Let’s Have Some Rules, Please

Here’s how I’d like to run this so we can all get something from it:

  • Use the submission form  
  • Please link to a cover at least 200 px. wide (and preferably at least 300 x 300 px.).
  • Please send URLs that go directly to your e-book cover images, no Facebook pages or designer portfolio pages where we have to scan through to find the cover you want to submit. You can usually get this URL by right mouse clicking on the image on the website and selecting “Copy image URL” and send us that URL.
  • There is no restriction on publication date, but the e-books must be published at the time of submission, and I’m interested in current trends.
  • No PDF e-Book covers, that’s a different genre entirely.
  • No HTML e-Book covers.
  • Only the author, the publisher, or the designer can submit a cover, no “third parties.”
  • Only one submission per e-book allowed. We will not accept submissions for previously submitted, even if redesigned, covers unless the submission is for a second edition of an e-book (different ISBN).
  • No inappropriate subjects, please.
  • Although all covers that meet submission criteria will be published, not all will receive critiques.
  • We reserve the right to remove any entry for any reason.

I’m looking forward to seeing what arrives in the inbox. Every calendar month we’ll collect the submissions and publish them, so you can put yours in any time, no worry about deadlines.

Thanks for participating. I can’t wait to see your books.

Badges for Winners

Badges will be sent out by email to the submitters of the winning Fiction, Nonfiction and Gold Star entries in the week following the publication of the awards post. These badges can be shared with the associated e-book cover designers and/or authors and linked to the post featuring the winning submission.

                                   Consulting With The Book Designer

 

  • Are you thinking about publishing your own book?
  • Do you want to get in on this work-at-home business but don’t know how?
  • Do you have a book you think will sell but don’t know what to do with it?
  • Do you want to become a print on demand publisher but you’re holding back because the way it works is very confusing?

 

 

                                             

 

                                                 

Don’t you wish you could sit down with someone “over a cup of coffee” and just ask all those questions you have about self-publishing?

Well, now you can (but it will have to be a virtual coffee, sorry).

I started self-publishing in 1986. Since then I’ve helped dozens of people realize their dream of publishing a beautiful, professional quality book. In these consultations I want to help get rid of the confusion and get you real answers to get moving toward publication.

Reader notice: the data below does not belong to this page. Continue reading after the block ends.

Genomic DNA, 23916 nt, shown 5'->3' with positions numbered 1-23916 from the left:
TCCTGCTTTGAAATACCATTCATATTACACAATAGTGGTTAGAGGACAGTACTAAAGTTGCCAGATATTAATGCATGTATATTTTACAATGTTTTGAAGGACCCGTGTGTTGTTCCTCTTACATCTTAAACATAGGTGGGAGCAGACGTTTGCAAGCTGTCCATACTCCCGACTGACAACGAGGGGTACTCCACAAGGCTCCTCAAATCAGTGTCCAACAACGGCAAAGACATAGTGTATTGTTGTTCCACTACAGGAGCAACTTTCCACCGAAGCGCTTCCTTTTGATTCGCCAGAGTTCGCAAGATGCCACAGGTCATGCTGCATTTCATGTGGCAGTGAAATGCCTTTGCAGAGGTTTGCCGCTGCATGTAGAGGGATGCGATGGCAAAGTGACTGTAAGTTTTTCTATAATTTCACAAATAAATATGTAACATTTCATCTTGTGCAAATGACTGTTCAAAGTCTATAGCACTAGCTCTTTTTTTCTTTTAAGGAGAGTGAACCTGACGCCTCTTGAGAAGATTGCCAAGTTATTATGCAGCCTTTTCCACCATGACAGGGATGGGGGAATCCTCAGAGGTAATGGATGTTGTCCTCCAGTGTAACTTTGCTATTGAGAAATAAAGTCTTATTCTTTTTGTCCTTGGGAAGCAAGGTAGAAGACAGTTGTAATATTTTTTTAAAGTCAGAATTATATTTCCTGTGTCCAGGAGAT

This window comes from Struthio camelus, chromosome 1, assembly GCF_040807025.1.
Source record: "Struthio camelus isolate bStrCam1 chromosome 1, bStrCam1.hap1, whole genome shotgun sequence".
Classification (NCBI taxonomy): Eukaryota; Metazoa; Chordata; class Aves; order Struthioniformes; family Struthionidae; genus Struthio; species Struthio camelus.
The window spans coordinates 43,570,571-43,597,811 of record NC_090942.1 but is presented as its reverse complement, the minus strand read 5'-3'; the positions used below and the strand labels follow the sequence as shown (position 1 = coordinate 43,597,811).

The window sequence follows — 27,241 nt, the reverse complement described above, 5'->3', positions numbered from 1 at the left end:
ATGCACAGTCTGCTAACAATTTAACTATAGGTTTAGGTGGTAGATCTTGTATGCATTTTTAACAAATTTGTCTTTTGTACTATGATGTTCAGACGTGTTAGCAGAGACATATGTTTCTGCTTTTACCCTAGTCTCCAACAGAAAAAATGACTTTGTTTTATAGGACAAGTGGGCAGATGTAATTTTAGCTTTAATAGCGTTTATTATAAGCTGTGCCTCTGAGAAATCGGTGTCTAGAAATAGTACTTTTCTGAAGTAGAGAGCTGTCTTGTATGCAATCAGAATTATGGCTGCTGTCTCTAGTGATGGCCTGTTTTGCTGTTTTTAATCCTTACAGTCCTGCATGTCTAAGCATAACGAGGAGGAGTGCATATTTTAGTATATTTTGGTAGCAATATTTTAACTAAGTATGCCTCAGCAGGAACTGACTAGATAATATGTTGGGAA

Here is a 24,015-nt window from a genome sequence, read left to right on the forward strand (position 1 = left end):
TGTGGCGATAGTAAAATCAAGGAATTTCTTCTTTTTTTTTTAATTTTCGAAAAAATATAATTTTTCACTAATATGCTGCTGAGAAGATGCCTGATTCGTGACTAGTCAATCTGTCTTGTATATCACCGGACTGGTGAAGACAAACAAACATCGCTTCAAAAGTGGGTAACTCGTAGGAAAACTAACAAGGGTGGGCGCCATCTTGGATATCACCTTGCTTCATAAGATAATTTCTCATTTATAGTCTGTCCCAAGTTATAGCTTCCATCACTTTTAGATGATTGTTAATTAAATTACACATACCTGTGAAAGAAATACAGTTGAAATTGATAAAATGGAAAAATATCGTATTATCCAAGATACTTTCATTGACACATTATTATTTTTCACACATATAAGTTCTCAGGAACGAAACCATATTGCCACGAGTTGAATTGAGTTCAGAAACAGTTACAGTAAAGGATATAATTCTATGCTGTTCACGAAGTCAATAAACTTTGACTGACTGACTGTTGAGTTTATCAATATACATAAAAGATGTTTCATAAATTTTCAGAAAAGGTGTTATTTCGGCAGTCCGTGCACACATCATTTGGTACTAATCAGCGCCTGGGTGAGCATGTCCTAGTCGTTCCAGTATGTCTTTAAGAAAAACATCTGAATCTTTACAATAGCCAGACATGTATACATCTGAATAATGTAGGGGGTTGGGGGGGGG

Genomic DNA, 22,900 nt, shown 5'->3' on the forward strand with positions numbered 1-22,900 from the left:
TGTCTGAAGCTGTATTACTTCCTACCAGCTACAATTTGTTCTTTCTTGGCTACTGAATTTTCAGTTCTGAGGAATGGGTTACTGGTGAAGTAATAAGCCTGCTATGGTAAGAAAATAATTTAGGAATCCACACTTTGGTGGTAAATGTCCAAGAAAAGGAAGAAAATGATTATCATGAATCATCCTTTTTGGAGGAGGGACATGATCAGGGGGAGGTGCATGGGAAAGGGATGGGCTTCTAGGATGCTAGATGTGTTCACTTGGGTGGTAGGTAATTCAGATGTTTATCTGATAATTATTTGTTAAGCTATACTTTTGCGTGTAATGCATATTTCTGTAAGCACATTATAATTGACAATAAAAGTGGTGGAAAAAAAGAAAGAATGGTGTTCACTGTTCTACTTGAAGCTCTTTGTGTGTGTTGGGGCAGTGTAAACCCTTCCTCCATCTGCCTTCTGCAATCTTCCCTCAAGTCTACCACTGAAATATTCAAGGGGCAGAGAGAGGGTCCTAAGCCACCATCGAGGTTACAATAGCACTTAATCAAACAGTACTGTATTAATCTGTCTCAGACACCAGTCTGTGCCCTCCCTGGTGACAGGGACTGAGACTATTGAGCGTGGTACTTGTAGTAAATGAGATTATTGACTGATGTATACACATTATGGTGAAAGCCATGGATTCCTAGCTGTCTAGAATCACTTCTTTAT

Here’s what you’ll get:

  • Analysis of your book or your concept, if you don’t have a manuscript yet
  • Recommendations of how to produce your book, including specific vendor referrals
  • Cost estimate of your book production
  • Either a 30- or a 60-minute phone consultation in which we’ll address all your questions. Afterward, I’ll send you an MP3 recording of our conversation so you can review it any time you want. That way you don’t have to get distracted by taking notes while we’re talking.
  • You’ll also get a “plain talk” evaluation of your book or concept. No fluff and no flattery, just an informed opinion that gives you specific things you can do to move to the next step in your publishing journe

 

A self-publishing consultation would make a lot of sense for some people, but not for everyone. Here are five scenarios where you could profit from this investment:

  1. You don’t have time to figure out how print on demand, digital printing, online ordering, book distribution and ecommerce work. You would rather cut to the chase and get busy selling books.
  2. You’ve been reading blogs and articles, and every time you think you’ve figured out the best way to produce your book you run across some other information that makes you think perhaps that’s not the best way at all. You’re stuck in paralysis by analysis because you just can’t figure out how all these pieces fit together.
  3. You sense that your book might have good sales potential. You want to publish it yourself but you’re wary of sending signals that you don’t even know you’re sending that will tell everyone “hey, this is a self-published book.” You want a book that can compete toe to toe with books from big publishers, without any of the screwy mistakes self-publishers make.
  4. You are about to sign a contract with a “self-publishing company” or a “subsidy publisher.” Put the pen down and send me an email instead. There’s probably a better solution, and I’ll help you find it.
  5. You already published your book with a “self-publishing company” or a “subsidy publisher.” Now you realize they are not selling your book, and that even if they did, the book is too expensive, and you receive too little for all your trouble. You want out but don’t know how to go about it.

 


 

You have nothing to lose and a whole lot to gain:

  • Clarity about what your book needs and how to get it
  • The next steps you need to take to move forward on your publishing journey.
  • Cost savings that can run into thousands of dollars by using the right vendors for your project.
  • The confidence to really enjoy self-publishing and to make the most of it for yourself, your family, and your readers.

What Does It Cost?

The cost is Euro 300 for a 60-minute consultation, or Euro 150 for a 30-minute consultation. Compare that to the Euro 1750 – Euro 50,000 paid by competitive self-publishing authors to get their books into print. Having the right plan in place can make a huge difference.

I know there’s a lot of information out there on the internet about self-publishing. There’s a lot right here on my blog. But what I’m offering is a consultation that’s specific to you, your book, and your goals.

Not only that, but I guarantee that you will receive far more than your money’s worth from our talk. See the testimonials below the submission form.

So it’s up to you. You’ve got the questions, and I’d love to help out.  I look forward to hearing from you, and about your publishing plans.